“Huawei may have overplayed its hand in Samsung patent dispute,” according to a post from this morning. Here’s why:

Procedural sophistication is a virtue, especially in cross-jurisdictional litigation. But in the event Judge William H. Orrick grants Samsung the antisuit (technically, just temporary anti-enforcement) injunction it is seeking against Huawei in the Northern District of California (in order to prevent the enforcement of a couple of Chinese patent injunctions), the world-class Chinese Android device maker and experienced patent litigant has no one to blame but itself–for excessive procedural gamesmanship of the kind that is all too obvious to (federal) judges. Should Judge Orrick find Huawei’s attics “vexatious and oppressive,” one of the three Unterweser antisuit injunction factors (a set of factors from the Fifth Circuit that the Ninth Circuit also applies) would be met, and someone who brings claims only to seek an immediate stay of some of them does appear to be suing for the sake of suing.

[...]

While Samsung used to take different positions five years ago (an eternity in this industry) and is doing what any other defendant would do in its situation (seeking to put obstacles in Huawei’s way, such as by firstly requiring an actual liability finding prior to a rate-setting decision, and by requiring country-by-country resolution of liability), Huawei’s opposition appears fundamentally weaker to me than Samsung’s motion. It wouldn’t have been hard for Huawei to avoid a situation in which one can reasonably find its procedural tactics “vexatious and oppressive,” and Huawei could have chosen to keep certain issues out of the U.S. case or at least to file the U.S. case after the Chinese ones. It has made its bed and must now lie in it. I believe Samsung’s motion will succeed–if not in district court, than in the Ninth Circuit.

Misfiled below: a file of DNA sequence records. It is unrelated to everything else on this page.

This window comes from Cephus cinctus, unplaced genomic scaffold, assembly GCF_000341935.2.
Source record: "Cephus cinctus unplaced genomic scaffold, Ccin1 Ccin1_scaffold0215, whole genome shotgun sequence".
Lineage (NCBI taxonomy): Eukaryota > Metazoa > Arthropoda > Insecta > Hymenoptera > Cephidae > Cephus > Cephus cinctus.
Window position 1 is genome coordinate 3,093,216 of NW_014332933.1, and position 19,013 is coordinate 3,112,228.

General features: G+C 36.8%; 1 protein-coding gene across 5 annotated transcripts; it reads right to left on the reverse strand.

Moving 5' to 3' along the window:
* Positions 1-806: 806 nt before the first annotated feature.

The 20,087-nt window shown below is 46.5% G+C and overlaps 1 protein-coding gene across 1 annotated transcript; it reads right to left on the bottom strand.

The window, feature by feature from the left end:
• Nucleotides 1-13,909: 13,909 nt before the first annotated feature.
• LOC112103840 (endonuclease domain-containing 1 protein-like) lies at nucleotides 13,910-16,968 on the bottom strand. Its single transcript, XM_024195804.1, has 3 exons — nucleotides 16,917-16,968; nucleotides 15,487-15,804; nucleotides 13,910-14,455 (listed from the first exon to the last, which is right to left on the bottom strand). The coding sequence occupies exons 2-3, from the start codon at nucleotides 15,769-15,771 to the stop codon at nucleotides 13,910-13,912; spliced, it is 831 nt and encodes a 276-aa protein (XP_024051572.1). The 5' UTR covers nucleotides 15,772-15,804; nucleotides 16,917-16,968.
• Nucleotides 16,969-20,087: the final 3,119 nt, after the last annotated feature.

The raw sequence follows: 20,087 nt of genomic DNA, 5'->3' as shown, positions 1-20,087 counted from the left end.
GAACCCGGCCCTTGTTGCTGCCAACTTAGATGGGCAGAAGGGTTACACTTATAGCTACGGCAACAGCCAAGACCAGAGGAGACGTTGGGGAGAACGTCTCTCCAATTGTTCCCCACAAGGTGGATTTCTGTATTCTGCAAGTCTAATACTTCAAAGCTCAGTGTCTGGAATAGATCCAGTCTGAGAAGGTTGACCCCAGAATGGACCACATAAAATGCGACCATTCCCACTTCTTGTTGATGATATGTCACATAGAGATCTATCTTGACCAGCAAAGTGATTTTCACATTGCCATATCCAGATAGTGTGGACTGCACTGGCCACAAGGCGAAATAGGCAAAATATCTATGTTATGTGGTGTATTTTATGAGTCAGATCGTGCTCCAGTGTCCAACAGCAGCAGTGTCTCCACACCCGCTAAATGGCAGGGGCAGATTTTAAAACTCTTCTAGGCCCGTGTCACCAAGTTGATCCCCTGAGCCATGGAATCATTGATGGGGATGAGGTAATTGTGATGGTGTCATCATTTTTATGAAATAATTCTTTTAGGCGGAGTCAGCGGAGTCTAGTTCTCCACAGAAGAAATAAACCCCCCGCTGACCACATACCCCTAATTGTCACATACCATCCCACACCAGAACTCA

“Samsung Hit with $4.3M Verdict in Image Editing Patent Suit,” noted another person, who linked to this new decision.

They are very happy because the defendant was a large company. The usual bashing of large technology companies is almost understandable. Watchtroll’s latest instance of it is rather revealing. These lawyers and trolls (and “professional writers” whom they hire) don’t care at all about technology, only how to tax, destroy, and sue over it. The biggest payouts come from large technology companies.

We are not supportive of large technology companies, but we support than a lot more than we’d ever support parasitic law firms and patent trolls. In fact, just because some companies have deep pockets does not necessarily mean we should be happy to see it shelling out money for ‘protection’ from lawsuit; whenever that happens it merely sponsors and strengthens the trolls, who might then be emboldened to shake down smaller and much more vulnerable firms. Ideally, in cases like the above, patents will be challenged and if they are software patents, for instance, then they should be invalidated. All the above certainly sound like software patents (voice recognition, image editing and so on).